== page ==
Gordon Campbell should be celebrating one broken promise. If he had delivered on his New Era pledge to bring effective recall legislation to B.C., his government would be on the ropes today.
And it might have been gone by next spring.
The Liberals’ integrity and mandate are both being questioned —not surprisingly, given an election campaign that failed to mention plans for the HST, health care cuts, slashed grants and was based on a bogus budget. (And that’s just so far.)
The new sales tax, which will shift some $1.9 billion in taxes from businesses to individuals, has sparked a special outrage. Campbell’s claim that he just woke up one day a couple of weeks after the election and discovered the new tax was urgently
needed is, literally, incredible.
Some angry voters are looking for any way to throw out a government - including recall campaigns against Liberal MLAs. The theory is that eight successful recall campaigns, followed by eight NDP byelection victories, would bring a New Democrat majority government.
If Campbell had fulfilled his campaign promise to introduce workable recall legislation to make it “easier for citizens to hold their MLAs accountable,” it might have worked.
But he didn’t. That means recall campaigns have to meet the requirements set by the NDP government when it introduced the process in 1995.
So campaigns can’t start until 18 months after the election. Organizers have just 60 days to get the signatures of 40 per cent of the registered voters in the last election — not of actual voters, but of all those on the list.
Take a capital riding, Saanich North, as an example. Anyone who wants to oust Liberal Murray Coell, who eked out a 245-vote win over his New Democrat opponent, would have to get 17,460 signatures from people who were registered to vote.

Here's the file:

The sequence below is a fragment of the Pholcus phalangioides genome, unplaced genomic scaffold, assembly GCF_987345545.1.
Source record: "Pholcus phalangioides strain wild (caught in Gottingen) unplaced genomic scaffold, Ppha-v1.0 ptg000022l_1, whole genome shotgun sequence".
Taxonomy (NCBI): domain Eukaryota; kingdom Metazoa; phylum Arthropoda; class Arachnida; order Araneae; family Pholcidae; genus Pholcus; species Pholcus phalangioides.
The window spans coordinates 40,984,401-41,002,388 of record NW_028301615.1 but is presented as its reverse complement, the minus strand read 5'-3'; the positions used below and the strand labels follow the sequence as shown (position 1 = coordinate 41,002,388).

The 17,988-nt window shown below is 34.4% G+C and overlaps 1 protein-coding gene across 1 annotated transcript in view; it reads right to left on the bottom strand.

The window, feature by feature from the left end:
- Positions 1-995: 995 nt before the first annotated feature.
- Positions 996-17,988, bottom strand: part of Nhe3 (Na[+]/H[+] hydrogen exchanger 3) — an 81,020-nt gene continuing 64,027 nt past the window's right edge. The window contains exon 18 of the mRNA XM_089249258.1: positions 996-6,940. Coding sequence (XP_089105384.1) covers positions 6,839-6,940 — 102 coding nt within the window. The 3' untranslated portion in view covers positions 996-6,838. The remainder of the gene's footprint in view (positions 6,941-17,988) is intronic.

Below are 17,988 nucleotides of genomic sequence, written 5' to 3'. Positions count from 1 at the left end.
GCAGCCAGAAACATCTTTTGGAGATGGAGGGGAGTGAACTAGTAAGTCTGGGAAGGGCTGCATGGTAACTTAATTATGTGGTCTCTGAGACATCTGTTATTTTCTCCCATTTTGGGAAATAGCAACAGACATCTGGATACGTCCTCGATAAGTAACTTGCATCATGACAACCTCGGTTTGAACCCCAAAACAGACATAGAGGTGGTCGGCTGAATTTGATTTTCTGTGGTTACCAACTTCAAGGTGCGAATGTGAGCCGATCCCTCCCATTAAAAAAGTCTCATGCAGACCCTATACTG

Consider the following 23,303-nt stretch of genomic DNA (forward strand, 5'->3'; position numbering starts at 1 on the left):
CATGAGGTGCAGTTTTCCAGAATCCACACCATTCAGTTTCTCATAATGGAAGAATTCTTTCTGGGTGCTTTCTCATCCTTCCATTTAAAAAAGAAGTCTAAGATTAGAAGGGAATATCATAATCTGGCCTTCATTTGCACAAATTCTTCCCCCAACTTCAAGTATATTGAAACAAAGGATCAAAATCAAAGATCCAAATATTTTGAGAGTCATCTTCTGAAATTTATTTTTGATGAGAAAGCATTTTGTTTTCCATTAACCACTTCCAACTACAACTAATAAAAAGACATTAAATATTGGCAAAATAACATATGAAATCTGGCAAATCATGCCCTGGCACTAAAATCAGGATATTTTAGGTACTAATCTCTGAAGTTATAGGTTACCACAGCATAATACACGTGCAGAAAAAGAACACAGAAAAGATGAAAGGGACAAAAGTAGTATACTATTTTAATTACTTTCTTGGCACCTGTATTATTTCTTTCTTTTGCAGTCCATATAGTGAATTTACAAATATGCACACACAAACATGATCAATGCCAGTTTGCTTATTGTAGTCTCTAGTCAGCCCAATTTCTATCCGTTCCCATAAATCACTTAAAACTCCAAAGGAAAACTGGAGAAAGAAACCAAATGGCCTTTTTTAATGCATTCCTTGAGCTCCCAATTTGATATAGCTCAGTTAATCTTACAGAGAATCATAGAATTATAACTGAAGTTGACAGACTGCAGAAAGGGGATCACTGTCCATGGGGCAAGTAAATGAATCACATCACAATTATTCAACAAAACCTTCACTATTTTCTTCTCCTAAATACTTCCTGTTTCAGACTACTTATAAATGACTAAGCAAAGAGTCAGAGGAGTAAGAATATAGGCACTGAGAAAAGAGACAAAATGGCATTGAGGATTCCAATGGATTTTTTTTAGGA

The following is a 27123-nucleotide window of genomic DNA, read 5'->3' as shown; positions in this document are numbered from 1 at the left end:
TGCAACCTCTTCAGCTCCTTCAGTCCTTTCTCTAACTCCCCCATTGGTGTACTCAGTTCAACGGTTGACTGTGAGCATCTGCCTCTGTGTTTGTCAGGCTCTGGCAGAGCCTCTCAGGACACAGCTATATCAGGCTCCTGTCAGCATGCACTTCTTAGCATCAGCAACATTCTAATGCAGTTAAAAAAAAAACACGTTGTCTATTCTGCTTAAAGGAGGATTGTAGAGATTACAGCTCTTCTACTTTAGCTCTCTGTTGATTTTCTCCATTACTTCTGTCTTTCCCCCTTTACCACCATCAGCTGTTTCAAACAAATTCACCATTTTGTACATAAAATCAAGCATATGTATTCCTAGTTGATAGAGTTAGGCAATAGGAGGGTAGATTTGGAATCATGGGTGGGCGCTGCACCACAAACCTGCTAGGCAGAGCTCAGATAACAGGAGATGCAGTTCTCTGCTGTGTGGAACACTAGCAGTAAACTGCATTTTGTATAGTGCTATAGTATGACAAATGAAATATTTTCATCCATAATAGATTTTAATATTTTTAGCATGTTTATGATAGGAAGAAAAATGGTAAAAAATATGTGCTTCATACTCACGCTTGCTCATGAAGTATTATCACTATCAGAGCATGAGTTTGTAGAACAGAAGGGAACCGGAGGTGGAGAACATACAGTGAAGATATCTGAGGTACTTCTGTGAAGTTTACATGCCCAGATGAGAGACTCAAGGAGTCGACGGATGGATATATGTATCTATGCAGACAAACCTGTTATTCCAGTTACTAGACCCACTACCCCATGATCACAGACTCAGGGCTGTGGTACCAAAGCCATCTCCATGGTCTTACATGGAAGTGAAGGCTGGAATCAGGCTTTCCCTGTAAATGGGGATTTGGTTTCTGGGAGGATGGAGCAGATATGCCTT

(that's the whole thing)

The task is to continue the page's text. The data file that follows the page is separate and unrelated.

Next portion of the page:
Coell won with just 13,120 votes. Thousands of people will have moved or died. The challenge is enormous.
Unfair, said Campbell in opposition. He introduced amendments to allow recall efforts within six months of an election and gave proponents six months to get the signatures.
And his law would have seen an MLA ousted if opponents could collect petition signatures from the same number of people who voted for the candidate, plus one.
So instead of 17,460 signatures, proponents would need 13,121. Tough, but much more doable.
The changes, Campbell said in opposition, were desperately needed.
“One of the most critical issues that faces all of us in public institutions today is the re-establishment of trust and public accountability between elected officials and those who elect them,” he said in the legislature. “The current recall and referenda legislation fails on both counts.”
His version, Campbell said, would “bring true accountability to the legislature and give us an opportunity to give our constituents the real sense of control that they deserve to have over their elected representatives.”
That was all forgotten once the Liberals were elected.
There have been 20 recall efforts since then: 19 have failed and one was halted when the MLA - Paul Reitsma - resigned.
Even with little chance of success, recall campaigns have some political appeal. They keep the targeted MLAs on the defensive and provide a focus for protests. Kevin Falcon got big publicity for the Liberals and created headaches for New Democrats in 1999 simply by threatening a “Total Recall” campaign against the NDP. He couldn’t raise enough money to go ahead.
And, positively, perhaps recall efforts would encourage MLAs to make more of an effort to earn the continued support of their constituents. It’s embarrassing to think of all those Liberal MLAs who were as surprised as everyone else when the new HST was imposed without discussion or consultation.
It’s too bad Campbell didn’t improve recall legislation. It could offer a needed safety valve when people feel they have been cheated in the election process and, as he said,
Footnote: An Angus Reid Strategies poll confirmed the public anger. The Liberals, with 34 per cent support, trailed the NDP at 42 per cent. The Greens were at 12 per cent and the B.C. Conservative Party - which barely exists - was at seven per cent.